New Jersey occupational lung cancer case restored in appeal

On Behalf of | Aug 15, 2014 | Occupational Diseases

Bergen County employers are obligated to maintain safe workplaces. The task becomes difficult when employees are exposed regularly to dangers because of the type of work they perform. When known hazards are present, companies must make every effort to remove or reduce threats to workers’ health.

A widow’s case against a railroad company was restored recently by an appellate panel’s decision. The wrongful death suit concerns a former conductor for Consolidated Rail Corp., known to most New Jersey residents as Conrail. The man died nearly six years ago after being diagnosed with lung cancer, which his widow claimed was caused by inhaling train diesel fuel smoke.

The decedent was assigned to several jobs at Conrail and the railroad’s previous owners over a career of more than three and a half decades. A judge in Hudson County Superior Court agreed to the defendant’s motion for a summary judgment. The judge dismissed the plaintiff’s case, filed under the Federal Employers’ Liability Act because evidence of negligence lacked a railroad safety expert’s testimony.

The plaintiff relied on a report by a pathologist from Harvard Medical School who concluded that the railroad worker’s fatal lung disease likely developed due to unprotected diesel fume exposure. A witness who worked with the decedent stated that he and his co-worker breathed diesel exhaust, churned out of the smokestack of an old-style locomotive, without protective respiratory gear.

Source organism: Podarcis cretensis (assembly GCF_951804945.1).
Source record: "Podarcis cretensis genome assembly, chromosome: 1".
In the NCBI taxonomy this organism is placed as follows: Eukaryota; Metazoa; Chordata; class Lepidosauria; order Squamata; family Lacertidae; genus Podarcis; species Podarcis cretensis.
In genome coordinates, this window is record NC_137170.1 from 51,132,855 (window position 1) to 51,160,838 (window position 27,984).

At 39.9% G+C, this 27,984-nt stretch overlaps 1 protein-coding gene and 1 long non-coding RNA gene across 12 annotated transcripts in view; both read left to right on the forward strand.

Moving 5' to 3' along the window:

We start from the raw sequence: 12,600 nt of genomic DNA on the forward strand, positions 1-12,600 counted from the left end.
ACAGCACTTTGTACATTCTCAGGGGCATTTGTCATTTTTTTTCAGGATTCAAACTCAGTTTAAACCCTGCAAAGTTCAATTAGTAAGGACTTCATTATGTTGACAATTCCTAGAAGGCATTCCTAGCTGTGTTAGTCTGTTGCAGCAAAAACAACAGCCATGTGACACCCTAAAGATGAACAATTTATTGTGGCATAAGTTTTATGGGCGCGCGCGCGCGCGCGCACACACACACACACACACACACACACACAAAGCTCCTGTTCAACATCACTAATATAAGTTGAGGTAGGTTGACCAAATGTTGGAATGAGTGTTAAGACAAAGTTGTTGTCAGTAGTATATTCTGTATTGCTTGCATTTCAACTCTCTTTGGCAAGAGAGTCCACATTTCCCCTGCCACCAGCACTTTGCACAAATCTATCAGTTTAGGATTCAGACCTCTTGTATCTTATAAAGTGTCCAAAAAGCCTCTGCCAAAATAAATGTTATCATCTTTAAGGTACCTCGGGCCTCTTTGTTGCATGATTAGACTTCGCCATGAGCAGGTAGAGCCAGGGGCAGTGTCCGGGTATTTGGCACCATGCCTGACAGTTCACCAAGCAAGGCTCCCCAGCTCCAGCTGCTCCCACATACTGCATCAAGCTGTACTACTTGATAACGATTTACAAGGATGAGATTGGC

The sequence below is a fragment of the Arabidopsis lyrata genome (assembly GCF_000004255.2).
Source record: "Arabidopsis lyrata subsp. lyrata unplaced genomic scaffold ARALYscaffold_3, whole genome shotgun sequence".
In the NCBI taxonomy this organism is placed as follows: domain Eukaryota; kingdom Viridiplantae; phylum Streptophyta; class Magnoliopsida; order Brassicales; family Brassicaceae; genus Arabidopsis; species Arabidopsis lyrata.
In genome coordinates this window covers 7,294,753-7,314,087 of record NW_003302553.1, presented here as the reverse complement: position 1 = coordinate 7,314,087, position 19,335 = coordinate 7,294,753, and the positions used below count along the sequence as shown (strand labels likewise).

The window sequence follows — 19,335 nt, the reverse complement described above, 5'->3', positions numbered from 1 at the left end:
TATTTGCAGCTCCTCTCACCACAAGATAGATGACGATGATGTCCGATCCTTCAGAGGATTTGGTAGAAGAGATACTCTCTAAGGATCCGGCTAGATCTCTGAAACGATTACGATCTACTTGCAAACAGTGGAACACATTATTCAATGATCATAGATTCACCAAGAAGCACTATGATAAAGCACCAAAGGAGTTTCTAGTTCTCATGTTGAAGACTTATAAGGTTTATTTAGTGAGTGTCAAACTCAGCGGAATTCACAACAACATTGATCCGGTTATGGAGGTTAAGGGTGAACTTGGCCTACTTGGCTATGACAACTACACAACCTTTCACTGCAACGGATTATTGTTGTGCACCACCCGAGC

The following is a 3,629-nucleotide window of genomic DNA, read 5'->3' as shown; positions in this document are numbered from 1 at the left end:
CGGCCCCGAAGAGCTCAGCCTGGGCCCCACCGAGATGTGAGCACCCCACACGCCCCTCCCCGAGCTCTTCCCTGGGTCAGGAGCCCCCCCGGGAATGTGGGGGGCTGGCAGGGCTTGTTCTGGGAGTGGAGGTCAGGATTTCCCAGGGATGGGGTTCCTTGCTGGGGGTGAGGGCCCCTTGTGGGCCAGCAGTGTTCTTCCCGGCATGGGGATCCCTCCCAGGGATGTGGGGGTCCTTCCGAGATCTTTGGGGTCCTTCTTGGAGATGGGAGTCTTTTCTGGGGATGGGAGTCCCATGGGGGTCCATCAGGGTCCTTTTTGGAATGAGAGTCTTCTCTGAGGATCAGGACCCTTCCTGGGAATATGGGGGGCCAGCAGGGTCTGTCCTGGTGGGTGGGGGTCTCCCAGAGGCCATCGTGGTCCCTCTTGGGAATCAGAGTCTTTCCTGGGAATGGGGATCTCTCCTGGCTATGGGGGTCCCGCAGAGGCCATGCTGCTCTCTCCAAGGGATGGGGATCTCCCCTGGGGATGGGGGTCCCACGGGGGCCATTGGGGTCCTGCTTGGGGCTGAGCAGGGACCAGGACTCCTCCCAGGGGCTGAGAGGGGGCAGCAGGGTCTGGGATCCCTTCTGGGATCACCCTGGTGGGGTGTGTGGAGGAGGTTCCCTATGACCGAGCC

An appellate panel tossed out the judge’s ruling and several defendant objections. The panel felt the claim had merit and adequate expert testimony, considering FELA cases have lower standards of negligence than other liability claims.

Some medical conditions, like silicosis or lung cancer, occur as a result of repeated exposure to a dangerous substance. Occupational illnesses can occur as the result of long-term touching, inhaling or accidentally ingesting harmful, sometimes invisible toxins. Attorneys can advise which legal course is wisest when a worker is seriously injured or dies.

Source: New Jersey Law Journal, “Wrongful-Death Suit vs. Conrail Over Diesel Fumes Revived” David Gialanella, Aug. 11, 2014